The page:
Fact – most growing plants need water. They love to get their toes wet. A rubber ring normally provides about 5 lbs of pressure on the joint. A root can exert 40 lbs pressure on a joint. Once a root has penetrated a joint it expands with finger roots protruding. When a root is cut off in a sewer the plant survives & the roots continue to grow. The gurgling sound you have is a partial blockage causing air traps in your drainage, each time you use a fixture the pressure of the extra water expells air through your traps (gurgling.
The Rooter mob may have used excess pressure in cutting the roots, but the stuffed drg problem was yours, the costs involved in cleaning the drainage is yours & part of that is extracating the Cutter head. The condition of your Drainage is a Latent Condition ( couldnt be anticipated by a competent person unless a visual inspection was made) I am not commenting about the competency of the Rooter mob, But had you engaged a Professional Licensed Plumber to visually inspect the drainage & who then attacked the problem with this knowledge & got the cutter head stuck then he would be responible, but only to remove the cutter.
The problem with society these days is that the consumer believes that they shouldnt have to pay for anything but a minimum.
Mr Windsong1 you engaged this mob to snake your drainage, they did this at your request, you were the competant person who should have known the condition of the drainage.
You also stated that the drainage was not blocked, so why was it necessary for the rooter mob to attend after hours? As you said they could attend on Saturday at no extra cost.
28 Aug 2002 at 5:34 pm #300026WindSong1Participant
Thanks again. This answer has helped a lot. And just as a side note, the reason for the Sat. call was just so I wouldn’t need to miss work during the Mon-Friday grind. I called several companies, explained there was no urgency but I couldn’t afford to miss work. The all charged a preium for anything other than 8-5 M-F.
28 Aug 2002 at 5:40 pm #300027WindSong1Participant
Thanks also for your help. Do you know of any situations where a situation like this went to court? I don’t object to paying for the cost if it turns out he is correct and the pipe is broken allowing the auger to enter the soil…but I truly believe the blade just got tangled in the roots. Had he pulled it out and cleaned the debri away before sending it back in, I don’t think it would have gotten stuck. Of course the only way to determine the problem is to dig the pipe up. So I guess I’m asking, If it turns out that the pipe is not broken, Is Rooter Rooter responsible?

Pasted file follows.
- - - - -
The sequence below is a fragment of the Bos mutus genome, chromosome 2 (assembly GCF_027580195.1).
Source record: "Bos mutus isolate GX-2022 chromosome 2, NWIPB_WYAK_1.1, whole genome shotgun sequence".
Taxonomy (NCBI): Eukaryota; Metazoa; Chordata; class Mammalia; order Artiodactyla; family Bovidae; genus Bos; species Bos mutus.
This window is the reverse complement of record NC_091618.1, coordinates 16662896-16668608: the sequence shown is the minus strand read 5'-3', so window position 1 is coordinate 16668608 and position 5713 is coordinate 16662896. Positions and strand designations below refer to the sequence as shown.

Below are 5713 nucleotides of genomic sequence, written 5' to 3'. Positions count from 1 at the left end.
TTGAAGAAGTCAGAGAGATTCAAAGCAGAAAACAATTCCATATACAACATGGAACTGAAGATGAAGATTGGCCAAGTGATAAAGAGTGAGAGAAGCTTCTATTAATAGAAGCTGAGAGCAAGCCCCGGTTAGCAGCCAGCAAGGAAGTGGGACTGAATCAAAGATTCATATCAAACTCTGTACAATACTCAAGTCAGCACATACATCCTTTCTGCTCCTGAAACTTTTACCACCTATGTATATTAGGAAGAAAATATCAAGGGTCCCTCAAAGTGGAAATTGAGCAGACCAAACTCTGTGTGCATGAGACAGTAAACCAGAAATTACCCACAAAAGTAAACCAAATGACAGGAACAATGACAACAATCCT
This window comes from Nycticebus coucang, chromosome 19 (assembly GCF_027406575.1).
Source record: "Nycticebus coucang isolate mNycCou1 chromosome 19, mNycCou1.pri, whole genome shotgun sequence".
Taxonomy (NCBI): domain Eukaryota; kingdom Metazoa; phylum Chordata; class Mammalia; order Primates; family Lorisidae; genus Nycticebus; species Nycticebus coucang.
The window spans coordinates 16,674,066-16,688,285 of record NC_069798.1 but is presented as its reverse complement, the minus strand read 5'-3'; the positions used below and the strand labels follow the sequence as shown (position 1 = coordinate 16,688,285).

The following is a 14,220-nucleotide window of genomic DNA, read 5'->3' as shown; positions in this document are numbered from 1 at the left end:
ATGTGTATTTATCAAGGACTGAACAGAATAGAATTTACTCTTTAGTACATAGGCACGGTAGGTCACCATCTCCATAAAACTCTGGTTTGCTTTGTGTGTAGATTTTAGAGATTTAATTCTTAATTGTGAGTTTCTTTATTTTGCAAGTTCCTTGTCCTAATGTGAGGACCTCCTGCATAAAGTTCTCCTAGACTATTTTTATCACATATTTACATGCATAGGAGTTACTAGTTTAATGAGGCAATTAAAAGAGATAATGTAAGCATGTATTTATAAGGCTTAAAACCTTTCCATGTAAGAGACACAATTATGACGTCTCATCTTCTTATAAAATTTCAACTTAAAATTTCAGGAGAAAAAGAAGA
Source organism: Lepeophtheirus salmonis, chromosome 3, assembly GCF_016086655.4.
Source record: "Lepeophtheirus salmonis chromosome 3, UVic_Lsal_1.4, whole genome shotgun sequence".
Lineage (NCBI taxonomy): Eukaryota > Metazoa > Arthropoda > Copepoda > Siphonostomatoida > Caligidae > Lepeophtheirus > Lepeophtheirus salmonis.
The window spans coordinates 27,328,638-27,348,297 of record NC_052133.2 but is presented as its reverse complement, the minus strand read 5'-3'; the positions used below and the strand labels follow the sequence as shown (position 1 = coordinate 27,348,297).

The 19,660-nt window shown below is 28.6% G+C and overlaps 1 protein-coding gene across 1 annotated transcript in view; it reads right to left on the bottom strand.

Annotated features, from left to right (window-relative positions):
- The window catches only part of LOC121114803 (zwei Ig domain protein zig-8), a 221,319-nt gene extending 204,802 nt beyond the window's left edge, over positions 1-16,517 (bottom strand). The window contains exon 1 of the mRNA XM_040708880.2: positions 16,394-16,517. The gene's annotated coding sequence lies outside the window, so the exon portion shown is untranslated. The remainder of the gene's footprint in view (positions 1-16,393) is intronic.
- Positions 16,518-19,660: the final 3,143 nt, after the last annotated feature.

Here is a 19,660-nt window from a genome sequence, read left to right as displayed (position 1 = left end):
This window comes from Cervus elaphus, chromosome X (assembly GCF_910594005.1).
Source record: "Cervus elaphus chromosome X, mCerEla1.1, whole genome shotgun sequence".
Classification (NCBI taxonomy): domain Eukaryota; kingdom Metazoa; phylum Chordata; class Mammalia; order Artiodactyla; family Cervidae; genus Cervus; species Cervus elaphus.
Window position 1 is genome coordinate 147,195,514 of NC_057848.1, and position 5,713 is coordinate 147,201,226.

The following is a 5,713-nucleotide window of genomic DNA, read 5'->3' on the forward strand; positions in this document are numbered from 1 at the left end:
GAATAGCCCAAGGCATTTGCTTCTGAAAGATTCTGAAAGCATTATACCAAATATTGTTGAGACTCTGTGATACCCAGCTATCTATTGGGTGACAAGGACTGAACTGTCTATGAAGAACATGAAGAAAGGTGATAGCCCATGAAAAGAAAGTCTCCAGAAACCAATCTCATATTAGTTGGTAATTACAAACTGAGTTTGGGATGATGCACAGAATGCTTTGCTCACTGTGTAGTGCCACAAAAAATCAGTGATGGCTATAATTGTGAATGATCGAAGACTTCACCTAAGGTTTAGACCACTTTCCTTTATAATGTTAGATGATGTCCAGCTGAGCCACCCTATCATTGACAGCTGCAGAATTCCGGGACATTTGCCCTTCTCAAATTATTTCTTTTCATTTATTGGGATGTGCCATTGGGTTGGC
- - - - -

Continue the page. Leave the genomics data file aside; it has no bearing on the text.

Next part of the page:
1 Sep 2002 at 2:54 pm #300028lndsh95725Participant
Were you not happy with the previous company that snaked your lines? If you wanted to live with roots in your line insted of footing the bill to do a replacement, at least a routine cleaning agreement should have been made with someone who knows your system. Your toilet gurgling obviously meant your line was more than just a little partially blocked. The guy you called, not being familiar with the situation, may have used a different technique to run the line through (perhaps he was less experienced), but that doesn’t make him responsible for a faulty line. Your next step is to pay someone to excavate the area where the cable snagged, retrieve it and repair the troubled area. Then reclean the line, run a camera through and you will have an idea of what needs to be done. Whether you have RR do it or not, you should make them aware of the situation. More likely than not, they will give you a discount. They don’t want an unsatisfied client. If you expect them to foot the bill for all this though, in my opinion that is unreasonable.
23 Sep 2002 at 3:53 pm #300029TheLocalPlumberParticipant
OK heres my 2 cents.
First off and an answer to your question, NO one other than the homeowner is liable for sewer repairs that go awry if there is a broken pipe.
Now broken may be a relative term to you but to me, a person in this business a long time, a broken pipe is any pipe that has an opening to the outside of said pipe. If any roots are in the pipe, it has to be broken.
It sounds like you have a whole neighborhood of broken pipes. This does not mean that it is normal, it means the whole neighborhood has sewer problems that can only be fixed by repairing or replacing pipe. If a sewer rod gets stuck in a pipe because of it catching on an old sewer rod, roots, dirt, anything. It is the responibility of the owner to bite the bullet and fix it right.